• There was concern around the One-Day Cup being ‘dumbed down’ as a competition, but the majority felt there was merit in playing it at the start of the season if it gave the best players a chance to compete and received more support in the media. Mark Robinson explained how it would also give those fringe T20 players an opportunity to stake their claim in the Bears squad. The current lack of opportunity creates friction with players across all Counties as they now see the Blast as a stepping stone in to the Hundred and lucrative franchise circuit.

Vitality Blast and The Hundred

  • On the Blast, Stuart Cain explained that it would allow the season to be more spread out if there was a reduction in group games. It would also mean that you could have the ‘best v best’ playing on a Friday or Saturday to boost crowds and create great atmospheres if you had less games and changed from the current conference system to a two-division merit league. In an ideal world you would retain the option for ‘wildcard’ derbies such as the Roses and Bears v Pears, however this might not be possible of you lost the conference structure. There was broad support form Members for two divisions based on merit, rather than the current conference system.
  • Mark McCafferty felt that a potential reduction to twelve games should be considered for the above reasons.
  • There was a lot of conversation around the Hundred, and whilst there is understandable resistance to the format and also the impact it has on other cricket at the height of summer, Stuart Cain and Mark McCafferty explained the benefits it does bring to the Game and the Club commercially as well as developing exponentially the Women’s Game and introducing new fans to cricket. There were a number of views about the same being possible with T20 cricket if the ECB invested heavily in the format and got it back onto free-to-air television.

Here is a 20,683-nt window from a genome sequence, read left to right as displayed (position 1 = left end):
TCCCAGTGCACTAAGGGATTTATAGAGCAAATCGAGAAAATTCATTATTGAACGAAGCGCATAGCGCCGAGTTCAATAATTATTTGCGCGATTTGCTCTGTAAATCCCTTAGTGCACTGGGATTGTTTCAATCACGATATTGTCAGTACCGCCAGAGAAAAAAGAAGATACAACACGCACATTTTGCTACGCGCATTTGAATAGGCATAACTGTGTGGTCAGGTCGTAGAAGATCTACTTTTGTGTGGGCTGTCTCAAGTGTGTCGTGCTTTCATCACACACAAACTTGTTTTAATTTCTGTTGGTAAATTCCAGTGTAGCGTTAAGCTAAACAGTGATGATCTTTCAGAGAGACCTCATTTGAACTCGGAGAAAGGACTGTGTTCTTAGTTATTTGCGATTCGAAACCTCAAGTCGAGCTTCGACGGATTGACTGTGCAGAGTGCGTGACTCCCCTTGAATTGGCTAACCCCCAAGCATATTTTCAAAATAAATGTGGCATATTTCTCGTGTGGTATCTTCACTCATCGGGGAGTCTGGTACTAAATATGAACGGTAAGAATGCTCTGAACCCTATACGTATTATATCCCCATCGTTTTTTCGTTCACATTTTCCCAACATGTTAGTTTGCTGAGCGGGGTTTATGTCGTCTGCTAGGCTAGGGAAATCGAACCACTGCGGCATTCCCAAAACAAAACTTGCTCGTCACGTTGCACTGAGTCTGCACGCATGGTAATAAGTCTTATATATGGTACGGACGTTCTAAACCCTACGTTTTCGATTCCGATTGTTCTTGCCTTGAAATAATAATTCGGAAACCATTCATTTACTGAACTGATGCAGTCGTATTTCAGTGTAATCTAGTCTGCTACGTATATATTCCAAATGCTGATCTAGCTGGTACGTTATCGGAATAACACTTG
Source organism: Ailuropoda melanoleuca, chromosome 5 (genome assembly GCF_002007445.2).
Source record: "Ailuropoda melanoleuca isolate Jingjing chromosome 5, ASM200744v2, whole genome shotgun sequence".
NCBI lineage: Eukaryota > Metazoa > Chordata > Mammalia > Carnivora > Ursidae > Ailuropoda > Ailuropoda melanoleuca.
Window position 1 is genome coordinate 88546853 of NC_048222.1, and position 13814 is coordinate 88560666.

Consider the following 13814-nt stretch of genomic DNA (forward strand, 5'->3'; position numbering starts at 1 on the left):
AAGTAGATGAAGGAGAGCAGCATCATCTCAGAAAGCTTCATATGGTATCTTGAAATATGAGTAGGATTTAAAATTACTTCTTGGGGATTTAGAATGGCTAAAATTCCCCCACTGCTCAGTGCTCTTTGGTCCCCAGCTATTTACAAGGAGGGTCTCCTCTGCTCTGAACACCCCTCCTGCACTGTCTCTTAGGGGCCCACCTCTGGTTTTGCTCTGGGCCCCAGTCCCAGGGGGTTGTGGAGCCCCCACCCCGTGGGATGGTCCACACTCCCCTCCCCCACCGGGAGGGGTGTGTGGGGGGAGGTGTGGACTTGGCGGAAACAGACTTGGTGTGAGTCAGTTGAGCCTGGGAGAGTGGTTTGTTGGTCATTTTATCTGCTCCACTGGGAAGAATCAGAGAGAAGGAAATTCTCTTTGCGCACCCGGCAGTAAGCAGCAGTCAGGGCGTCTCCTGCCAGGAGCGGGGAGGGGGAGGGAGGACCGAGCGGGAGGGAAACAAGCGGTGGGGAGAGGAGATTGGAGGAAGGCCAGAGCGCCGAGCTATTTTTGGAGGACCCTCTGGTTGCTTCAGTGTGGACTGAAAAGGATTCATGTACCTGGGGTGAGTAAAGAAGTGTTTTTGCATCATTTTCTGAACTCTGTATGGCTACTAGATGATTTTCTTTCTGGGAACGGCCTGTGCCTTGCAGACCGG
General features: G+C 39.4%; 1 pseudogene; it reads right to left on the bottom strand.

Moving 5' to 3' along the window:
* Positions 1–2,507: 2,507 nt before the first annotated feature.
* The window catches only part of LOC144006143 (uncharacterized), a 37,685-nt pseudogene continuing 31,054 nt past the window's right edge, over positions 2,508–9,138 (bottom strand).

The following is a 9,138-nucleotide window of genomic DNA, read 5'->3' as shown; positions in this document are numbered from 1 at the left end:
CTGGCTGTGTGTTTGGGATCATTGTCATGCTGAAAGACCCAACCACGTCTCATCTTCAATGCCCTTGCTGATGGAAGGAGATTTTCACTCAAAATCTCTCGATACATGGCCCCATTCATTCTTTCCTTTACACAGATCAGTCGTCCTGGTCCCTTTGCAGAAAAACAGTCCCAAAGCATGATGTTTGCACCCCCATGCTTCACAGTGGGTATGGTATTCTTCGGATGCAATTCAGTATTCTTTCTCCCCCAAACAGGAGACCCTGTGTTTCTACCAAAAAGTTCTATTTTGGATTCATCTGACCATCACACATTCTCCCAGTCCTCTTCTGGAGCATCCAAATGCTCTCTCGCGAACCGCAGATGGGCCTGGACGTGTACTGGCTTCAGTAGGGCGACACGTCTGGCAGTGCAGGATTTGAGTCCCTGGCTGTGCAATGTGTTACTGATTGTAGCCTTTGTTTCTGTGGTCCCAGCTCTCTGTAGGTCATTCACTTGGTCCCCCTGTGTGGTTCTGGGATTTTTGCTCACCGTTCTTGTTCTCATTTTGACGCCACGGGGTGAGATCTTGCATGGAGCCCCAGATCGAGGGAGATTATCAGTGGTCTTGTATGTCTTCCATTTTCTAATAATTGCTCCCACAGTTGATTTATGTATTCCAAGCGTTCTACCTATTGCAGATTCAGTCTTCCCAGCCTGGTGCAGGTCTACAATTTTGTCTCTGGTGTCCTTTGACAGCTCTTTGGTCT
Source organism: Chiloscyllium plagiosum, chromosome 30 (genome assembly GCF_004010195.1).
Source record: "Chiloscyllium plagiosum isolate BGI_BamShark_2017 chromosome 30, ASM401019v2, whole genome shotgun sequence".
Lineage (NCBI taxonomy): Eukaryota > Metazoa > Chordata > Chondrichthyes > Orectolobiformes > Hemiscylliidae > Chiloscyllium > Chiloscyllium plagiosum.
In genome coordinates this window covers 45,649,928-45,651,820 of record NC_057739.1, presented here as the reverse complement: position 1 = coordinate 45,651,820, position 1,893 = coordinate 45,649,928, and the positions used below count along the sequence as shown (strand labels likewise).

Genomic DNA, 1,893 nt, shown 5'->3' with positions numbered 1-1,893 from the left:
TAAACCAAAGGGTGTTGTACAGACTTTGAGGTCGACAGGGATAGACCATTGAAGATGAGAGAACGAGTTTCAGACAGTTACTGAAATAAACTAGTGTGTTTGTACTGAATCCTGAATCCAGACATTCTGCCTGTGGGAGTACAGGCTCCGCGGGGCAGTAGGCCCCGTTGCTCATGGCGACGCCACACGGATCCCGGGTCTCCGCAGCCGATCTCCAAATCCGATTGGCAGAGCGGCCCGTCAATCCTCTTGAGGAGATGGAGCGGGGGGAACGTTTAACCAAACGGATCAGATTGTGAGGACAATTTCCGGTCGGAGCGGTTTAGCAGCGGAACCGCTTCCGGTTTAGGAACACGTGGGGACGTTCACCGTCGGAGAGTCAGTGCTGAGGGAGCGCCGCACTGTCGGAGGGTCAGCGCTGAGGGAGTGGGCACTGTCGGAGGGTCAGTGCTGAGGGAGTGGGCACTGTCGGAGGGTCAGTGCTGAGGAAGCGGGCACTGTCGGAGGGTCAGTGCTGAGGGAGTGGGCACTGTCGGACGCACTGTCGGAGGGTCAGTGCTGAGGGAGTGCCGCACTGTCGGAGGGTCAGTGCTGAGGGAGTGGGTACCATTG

• Stuart Cain explained how the Hundred had been created to try and differentiate from T20 at the request of Counties that felt it could harm their Blast teams if a new T20 competition was formed around cities. So, whilst some people may not like it, the Hundred will be needed in coming years, so it should be about how to potentially truncate and link with the Blast.
  • There was a wider question around how the ECB was marketing other formats of cricket to the new audience attracted to the Hundred. Stuart Cain explained that this was an ongoing discussion with the ECB and should be a key part of their strategy moving forward.
  • A number of Members supported the view that the Hundred brings new people into the game and these are the Members of the future. So, this marketing was crucial. Stuart Cain agreed and felt that you could look at a ‘cricket lifecycle.’ Young fans being attracted to the Hundred would hopefully go on to watch the Blast and then mature into the One-Day Cup and County Championship as their love of the game progressed and the time they had available to watch the game changed.
  • Mark McCafferty felt that there should be more thought on how the Blast linked to the Hundred, and its impact on Women’s Cricket should be highlighted. It had catapulted the Women’s Game into the limelight and done more for diversifying the game than anything else in recent years.